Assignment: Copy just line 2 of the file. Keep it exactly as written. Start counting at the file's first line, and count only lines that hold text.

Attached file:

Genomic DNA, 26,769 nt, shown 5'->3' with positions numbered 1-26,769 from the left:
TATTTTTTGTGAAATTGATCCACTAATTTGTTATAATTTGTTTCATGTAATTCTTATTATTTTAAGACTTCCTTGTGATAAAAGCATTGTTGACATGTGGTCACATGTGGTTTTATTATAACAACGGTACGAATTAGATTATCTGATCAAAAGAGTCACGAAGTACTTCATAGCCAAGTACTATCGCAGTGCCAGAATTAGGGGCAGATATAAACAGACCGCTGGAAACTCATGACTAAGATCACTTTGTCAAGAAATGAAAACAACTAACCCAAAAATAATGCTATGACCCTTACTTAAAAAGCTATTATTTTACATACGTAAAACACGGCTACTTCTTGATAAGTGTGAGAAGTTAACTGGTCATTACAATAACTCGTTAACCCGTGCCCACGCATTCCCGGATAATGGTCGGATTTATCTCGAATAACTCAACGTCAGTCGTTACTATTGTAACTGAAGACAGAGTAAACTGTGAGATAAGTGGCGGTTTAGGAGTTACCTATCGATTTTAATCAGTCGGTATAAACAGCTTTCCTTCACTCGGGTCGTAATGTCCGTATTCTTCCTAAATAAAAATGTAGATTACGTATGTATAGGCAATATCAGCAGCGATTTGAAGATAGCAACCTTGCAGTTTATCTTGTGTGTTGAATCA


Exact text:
TATTTTTTGTGAAATTGATCCACTAATTTGTTATAATTTGTTTCATGTAATTCTTATTATTTTAAGACTTCCTTGTGATAAAAGCATTGTTGACATGTGGTCACATGTGGTTTTATTATAACAACGGTACGAATTAGATTATCTGATCAAAAGAGTCACGAAGTACTTCATAGCCAAGTACTATCGCAGTGCCAGAATTAGGGGCAGATATAAACAGACCGCTGGAAACTCATGACTAAGATCACTTTGTCAAGAAATGAAAACAACTAACCCAAAAATAATGCTATGACCCTTACTTAAAAAGCTATTATTTTACATACGTAAAACACGGCTACTTCTTGATAAGTGTGAGAAGTTAACTGGTCATTACAATAACTCGTTAACCCGTGCCCACGCATTCCCGGATAATGGTCGGATTTATCTCGAATAACTCAACGTCAGTCGTTACTATTGTAACTGAAGACAGAGTAAACTGTGAGATAAGTGGCGGTTTAGGAGTTACCTATCGATTTTAATCAGTCGGTATAAACAGCTTTCCTTCACTCGGGTCGTAATGTCCGTATTCTTCCTAAATAAAAATGTAGATTACGTATGTATAGGCAATATCAGCAGCGATTTGAAGATAGCAACCTTGCAGTTTATCTTGTGTGTTGAATCA